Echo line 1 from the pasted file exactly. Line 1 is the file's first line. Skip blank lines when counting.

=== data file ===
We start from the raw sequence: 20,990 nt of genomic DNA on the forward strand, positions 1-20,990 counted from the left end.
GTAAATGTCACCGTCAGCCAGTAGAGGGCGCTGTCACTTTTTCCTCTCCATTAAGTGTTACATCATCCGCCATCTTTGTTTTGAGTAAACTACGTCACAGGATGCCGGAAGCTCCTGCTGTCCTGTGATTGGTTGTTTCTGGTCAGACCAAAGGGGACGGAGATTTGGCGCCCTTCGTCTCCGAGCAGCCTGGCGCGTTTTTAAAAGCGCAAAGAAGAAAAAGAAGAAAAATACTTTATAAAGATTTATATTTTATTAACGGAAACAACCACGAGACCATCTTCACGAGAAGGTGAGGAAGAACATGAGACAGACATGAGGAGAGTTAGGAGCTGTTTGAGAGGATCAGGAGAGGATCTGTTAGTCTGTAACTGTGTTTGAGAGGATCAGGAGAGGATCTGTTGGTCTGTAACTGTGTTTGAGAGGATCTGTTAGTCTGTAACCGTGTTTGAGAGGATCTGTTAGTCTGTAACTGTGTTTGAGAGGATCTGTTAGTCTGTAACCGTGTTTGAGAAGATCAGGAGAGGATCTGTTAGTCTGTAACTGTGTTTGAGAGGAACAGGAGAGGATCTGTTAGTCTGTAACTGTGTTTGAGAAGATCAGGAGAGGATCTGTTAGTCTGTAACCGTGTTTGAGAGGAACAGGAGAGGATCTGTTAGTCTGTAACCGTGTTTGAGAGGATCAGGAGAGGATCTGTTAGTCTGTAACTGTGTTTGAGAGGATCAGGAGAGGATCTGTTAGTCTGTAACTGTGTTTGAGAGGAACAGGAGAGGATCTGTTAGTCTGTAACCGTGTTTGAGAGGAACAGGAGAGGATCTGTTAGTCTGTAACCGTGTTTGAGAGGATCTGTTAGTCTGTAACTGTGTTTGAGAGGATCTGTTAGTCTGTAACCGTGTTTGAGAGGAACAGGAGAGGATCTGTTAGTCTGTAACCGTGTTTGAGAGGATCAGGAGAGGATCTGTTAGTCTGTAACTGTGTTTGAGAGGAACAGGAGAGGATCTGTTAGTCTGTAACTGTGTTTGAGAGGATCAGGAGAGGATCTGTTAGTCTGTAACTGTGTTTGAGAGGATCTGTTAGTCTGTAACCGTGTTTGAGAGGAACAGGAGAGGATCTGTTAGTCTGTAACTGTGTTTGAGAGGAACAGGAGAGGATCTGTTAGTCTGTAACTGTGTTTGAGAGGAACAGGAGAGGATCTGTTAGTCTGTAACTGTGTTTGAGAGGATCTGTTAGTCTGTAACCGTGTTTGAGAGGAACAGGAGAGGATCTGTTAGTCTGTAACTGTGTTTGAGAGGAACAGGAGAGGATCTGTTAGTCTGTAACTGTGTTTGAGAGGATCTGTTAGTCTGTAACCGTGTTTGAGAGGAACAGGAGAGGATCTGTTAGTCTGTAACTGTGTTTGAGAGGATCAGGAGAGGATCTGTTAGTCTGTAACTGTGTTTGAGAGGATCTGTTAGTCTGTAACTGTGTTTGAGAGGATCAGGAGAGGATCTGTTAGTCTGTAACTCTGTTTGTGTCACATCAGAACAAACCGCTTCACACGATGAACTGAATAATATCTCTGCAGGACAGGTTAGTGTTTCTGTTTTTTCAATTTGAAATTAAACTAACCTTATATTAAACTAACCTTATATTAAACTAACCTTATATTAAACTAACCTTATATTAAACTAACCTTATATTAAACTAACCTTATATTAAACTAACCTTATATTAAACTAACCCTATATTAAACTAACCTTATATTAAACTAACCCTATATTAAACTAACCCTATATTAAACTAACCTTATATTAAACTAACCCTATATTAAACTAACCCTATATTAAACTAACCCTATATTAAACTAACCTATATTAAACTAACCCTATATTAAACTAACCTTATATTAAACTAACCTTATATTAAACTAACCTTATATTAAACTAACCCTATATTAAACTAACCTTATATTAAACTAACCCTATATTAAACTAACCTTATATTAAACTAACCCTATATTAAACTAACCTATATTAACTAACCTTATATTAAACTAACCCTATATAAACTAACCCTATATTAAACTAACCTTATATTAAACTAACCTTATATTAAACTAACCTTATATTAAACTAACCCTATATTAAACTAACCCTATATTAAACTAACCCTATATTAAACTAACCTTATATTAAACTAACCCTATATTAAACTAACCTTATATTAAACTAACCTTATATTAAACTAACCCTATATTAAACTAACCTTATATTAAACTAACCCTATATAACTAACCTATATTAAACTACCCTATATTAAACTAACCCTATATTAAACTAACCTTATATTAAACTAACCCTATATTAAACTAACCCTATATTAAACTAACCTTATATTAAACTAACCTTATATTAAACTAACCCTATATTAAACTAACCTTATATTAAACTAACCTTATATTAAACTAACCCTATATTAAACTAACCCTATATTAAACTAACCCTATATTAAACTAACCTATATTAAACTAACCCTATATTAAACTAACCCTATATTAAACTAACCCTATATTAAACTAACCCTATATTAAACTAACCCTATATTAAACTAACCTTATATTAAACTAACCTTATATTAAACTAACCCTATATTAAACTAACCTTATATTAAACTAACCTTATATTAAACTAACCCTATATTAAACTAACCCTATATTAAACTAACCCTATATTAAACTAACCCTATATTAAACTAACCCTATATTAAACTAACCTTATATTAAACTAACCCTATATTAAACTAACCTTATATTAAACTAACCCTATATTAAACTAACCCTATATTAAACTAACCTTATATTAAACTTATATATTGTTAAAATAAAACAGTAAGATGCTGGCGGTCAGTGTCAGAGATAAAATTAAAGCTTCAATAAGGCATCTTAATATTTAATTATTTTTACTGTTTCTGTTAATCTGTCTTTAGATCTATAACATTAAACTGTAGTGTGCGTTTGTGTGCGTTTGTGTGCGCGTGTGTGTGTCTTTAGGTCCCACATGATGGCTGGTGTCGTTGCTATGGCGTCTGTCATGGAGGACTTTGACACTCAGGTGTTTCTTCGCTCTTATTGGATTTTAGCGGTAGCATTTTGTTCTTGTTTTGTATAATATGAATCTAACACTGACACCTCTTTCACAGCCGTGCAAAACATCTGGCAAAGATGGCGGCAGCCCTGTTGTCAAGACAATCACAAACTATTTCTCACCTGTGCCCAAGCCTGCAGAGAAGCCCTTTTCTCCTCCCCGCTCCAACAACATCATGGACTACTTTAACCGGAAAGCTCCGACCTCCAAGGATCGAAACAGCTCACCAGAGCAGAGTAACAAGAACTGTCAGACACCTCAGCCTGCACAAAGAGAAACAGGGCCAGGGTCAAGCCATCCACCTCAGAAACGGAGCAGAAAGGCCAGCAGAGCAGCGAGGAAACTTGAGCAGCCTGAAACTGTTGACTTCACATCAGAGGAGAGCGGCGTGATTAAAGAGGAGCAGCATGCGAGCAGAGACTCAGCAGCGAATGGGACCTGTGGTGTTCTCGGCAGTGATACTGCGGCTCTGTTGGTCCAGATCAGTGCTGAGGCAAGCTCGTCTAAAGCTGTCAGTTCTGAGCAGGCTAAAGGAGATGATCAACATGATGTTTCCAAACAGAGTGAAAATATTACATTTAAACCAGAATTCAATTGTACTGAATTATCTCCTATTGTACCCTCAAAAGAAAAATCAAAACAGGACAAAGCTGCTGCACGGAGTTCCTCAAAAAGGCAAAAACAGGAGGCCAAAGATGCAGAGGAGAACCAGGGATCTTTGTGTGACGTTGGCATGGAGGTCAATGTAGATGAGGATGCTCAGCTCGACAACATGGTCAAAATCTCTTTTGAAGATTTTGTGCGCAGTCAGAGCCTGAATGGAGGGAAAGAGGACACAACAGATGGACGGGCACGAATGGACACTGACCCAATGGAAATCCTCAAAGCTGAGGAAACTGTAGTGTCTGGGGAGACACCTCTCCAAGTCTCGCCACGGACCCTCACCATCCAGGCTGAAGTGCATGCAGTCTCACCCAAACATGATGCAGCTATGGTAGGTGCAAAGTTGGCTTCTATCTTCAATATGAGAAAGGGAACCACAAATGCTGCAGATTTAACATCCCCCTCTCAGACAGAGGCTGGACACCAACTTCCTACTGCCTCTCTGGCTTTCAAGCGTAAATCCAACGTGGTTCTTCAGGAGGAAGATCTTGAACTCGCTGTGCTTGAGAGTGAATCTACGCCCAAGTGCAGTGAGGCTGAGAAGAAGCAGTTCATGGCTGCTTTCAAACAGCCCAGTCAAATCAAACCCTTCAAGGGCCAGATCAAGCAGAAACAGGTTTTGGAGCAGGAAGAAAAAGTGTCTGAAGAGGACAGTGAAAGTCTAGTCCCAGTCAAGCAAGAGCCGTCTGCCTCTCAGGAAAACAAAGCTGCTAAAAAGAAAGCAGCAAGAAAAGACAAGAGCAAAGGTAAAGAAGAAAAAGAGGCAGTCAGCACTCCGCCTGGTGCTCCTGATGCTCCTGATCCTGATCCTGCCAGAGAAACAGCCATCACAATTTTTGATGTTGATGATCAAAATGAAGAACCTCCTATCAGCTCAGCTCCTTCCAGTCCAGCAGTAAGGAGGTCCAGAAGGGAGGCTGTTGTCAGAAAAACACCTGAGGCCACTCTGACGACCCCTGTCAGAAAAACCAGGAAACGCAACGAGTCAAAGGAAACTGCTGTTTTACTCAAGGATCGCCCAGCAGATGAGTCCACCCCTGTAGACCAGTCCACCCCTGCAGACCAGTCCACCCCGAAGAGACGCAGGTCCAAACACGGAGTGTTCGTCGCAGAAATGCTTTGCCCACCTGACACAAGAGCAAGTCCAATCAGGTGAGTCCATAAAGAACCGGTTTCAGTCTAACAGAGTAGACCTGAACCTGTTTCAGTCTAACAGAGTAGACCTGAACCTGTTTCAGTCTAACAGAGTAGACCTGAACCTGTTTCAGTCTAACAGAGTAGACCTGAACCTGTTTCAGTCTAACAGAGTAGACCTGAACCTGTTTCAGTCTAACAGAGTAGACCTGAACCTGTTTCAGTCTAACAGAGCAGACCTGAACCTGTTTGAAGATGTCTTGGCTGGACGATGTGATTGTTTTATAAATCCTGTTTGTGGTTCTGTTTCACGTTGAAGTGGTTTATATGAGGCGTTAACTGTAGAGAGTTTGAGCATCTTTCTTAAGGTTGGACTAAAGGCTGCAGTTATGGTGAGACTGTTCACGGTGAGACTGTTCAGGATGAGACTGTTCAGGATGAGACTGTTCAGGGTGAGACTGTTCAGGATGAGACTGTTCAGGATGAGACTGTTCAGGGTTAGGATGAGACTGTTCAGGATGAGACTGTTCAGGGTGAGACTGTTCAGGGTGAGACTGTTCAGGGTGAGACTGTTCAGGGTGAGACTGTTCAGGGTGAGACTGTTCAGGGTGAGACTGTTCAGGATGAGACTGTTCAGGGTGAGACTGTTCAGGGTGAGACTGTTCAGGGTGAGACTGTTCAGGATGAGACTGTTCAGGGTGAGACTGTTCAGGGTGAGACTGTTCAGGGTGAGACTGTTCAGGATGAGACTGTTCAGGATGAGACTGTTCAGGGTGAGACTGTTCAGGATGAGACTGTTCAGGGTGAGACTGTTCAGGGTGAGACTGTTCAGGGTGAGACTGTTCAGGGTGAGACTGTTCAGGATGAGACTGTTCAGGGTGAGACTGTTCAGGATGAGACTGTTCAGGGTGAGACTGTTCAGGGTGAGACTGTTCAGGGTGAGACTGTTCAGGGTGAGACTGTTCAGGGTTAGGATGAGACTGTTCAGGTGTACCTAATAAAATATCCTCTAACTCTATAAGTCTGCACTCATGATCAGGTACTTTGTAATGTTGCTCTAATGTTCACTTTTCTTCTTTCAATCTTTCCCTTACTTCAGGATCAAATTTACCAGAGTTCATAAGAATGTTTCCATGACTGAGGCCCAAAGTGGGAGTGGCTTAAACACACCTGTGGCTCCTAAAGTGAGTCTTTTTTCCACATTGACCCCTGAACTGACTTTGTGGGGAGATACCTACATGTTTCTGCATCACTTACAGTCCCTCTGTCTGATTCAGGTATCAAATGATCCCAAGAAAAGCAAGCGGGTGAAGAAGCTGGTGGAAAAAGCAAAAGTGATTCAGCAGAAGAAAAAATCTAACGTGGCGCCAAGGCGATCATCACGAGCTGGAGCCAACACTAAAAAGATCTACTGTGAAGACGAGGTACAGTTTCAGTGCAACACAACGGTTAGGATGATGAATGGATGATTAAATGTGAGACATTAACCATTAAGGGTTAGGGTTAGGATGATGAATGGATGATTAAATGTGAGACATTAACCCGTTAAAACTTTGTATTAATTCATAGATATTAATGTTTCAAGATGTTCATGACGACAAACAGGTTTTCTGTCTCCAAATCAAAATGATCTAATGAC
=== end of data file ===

We start from the raw sequence: 20,990 nt of genomic DNA on the forward strand, positions 1-20,990 counted from the left end.